This GPS and offline map iOS app offers a bevy of additional features as well. While the offline navigation is valuable, Scout is even more feature-rich when you are in range of a cell tower — this “social navigation app” lets you share trip updates like ETA and route information with friends, family, and even other drivers. It’s not just for road conditions, either; you can share reviews of roadside attractions as well.
9. OsmAnd Maps & Navigation
A solid GPS app with a very silly name, OsmAnd is another one for Android devices that provides access to free, high-quality open source mapping data available for download to your device. It’s not just roads, either — OsmAnd provides walking, hiking, and city tour data, cycling routes, nautical maps, and even ski slope information with the right free plugin.
If you’re looking for one of the best vacation travel companion apps for iOS, CityMaps2Go is an excellent choice. The rare offline-access GPS app that provides color photos for points of interest as well as route information, CityMaps2Go is a great companion for vacationers thanks to its ability to create trip lists and color-code different pinned destinations. You can even sync between devices so everyone in your family has the same map information on their next trip to the big city.
11. BackCountry Navigator
Custom-built for Android users who enjoy hiking the wilderness and really getting offroad, BackCountry Navigator lets you download topographical GPS map data so that you can go backpacking to your heart’s content. This offline outdoor navigator lets you get away from it all without worrying about being lost in the wilderness. ATV, equestrian, and whitewater routes are all compatible with BackCountry Navigator.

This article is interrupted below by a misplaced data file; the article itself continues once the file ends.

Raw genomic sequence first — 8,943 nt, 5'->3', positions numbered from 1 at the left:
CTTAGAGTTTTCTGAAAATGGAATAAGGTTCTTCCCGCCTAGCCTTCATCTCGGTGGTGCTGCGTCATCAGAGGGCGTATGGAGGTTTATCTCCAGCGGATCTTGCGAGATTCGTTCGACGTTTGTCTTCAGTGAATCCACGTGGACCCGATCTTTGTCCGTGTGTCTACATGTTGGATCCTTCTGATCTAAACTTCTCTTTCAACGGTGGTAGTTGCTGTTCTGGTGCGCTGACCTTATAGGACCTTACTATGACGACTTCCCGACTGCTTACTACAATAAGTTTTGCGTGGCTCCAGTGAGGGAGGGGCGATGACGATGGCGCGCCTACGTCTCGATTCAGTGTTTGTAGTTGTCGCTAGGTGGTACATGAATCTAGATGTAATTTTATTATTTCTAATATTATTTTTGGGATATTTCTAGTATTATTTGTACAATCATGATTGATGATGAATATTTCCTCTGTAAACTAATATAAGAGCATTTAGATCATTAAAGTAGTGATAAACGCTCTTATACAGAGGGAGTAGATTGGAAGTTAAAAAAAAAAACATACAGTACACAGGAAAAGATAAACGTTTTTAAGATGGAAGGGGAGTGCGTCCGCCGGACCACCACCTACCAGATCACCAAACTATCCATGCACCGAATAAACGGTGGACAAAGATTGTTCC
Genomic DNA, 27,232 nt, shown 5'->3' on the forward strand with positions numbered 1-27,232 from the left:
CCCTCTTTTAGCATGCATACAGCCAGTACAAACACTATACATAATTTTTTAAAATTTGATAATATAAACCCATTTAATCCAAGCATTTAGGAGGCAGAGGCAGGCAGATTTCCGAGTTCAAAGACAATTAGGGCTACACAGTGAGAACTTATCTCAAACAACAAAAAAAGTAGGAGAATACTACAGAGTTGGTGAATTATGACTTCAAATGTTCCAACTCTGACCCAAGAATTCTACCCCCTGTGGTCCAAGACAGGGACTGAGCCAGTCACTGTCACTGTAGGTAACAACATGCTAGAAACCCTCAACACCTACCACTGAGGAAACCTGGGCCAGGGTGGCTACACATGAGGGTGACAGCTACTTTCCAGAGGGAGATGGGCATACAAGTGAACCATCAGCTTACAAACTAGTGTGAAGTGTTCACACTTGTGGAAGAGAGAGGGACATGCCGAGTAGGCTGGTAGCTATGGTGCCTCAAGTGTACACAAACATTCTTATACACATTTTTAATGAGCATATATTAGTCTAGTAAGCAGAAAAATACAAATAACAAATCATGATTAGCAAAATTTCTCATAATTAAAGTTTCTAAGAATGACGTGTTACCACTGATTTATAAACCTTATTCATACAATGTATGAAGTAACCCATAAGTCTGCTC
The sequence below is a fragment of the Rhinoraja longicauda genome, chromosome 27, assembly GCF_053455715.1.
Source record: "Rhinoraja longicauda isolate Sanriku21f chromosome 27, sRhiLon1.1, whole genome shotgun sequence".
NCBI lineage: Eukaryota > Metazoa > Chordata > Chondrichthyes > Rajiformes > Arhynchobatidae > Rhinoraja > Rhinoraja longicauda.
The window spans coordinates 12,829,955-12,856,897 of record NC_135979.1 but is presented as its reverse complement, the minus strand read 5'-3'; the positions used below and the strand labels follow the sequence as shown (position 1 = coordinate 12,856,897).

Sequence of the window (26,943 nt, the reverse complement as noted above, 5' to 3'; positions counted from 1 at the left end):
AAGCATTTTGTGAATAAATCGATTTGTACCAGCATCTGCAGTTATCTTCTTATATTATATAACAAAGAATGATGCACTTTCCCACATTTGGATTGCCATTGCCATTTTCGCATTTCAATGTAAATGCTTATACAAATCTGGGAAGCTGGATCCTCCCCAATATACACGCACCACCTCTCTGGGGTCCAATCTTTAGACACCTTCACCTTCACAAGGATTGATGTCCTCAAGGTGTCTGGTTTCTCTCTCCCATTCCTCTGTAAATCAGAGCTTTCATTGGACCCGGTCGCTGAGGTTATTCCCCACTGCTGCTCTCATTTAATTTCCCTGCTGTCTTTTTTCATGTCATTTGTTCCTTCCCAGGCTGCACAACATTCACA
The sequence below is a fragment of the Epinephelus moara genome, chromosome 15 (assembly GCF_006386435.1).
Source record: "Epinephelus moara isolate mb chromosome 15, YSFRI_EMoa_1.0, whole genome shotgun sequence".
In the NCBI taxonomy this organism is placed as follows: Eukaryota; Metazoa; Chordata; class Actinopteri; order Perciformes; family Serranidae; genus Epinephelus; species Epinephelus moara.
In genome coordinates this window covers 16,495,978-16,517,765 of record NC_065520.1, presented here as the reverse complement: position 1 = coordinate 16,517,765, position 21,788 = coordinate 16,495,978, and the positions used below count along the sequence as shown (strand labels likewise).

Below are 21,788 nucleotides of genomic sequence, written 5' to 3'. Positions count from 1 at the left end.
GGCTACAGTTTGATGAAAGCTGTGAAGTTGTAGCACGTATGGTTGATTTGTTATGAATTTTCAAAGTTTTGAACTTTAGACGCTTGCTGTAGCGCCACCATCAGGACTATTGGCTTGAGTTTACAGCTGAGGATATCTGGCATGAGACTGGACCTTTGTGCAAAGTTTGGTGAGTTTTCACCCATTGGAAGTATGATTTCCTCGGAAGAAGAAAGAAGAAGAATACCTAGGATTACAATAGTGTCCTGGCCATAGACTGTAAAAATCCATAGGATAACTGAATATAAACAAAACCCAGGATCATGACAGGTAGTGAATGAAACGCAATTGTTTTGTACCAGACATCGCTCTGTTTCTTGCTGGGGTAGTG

12: Pocket Earth
Not to be outdone by their open source competition, iOS has a backcountry option as well. Pocket Earth does double duty as a traditional offline GPS app while also offering the ability to purchase topographical maps as well. Other perks include integration with Wikipedia and Wikivoyage Travel Guides while in online mode as well.
13: HERE WeGo
The ultimate in offline routing options for big city living, HERE WeGo is a solid, free-to-access Android GPS app that works like a charm in offline mode. Even more noteworthy is its ability to provide you public transportation information like bus schedules and taxi fares in real time. Support for biking and walking modes rounds out this solid offline GPS map app.
Stealing a page from Android’s playbook, the iOS GPS app MAPS.ME relies on open source map data as well. This makes MAPS.ME easy on the bank account thanks to how it provides you free access to these maps. Offline accessibility complete with turn-by-turn direction options, navigation for walking, cycling, and driving, and point-of-interest callouts make this lightweight GPS app a solid contender.
Previously known as Navfree, the new and improved Navmii relies on crowdsourced data for traffic and road conditions while you’re connected, but acts as a fully-featured GPS-only app when you venture into regions where you’ve got no cell service. With available upgrades like heads-up-display modes, Navmii is a good choice for anyone who spends a lot of time traversing through dead zones while driving from A to B.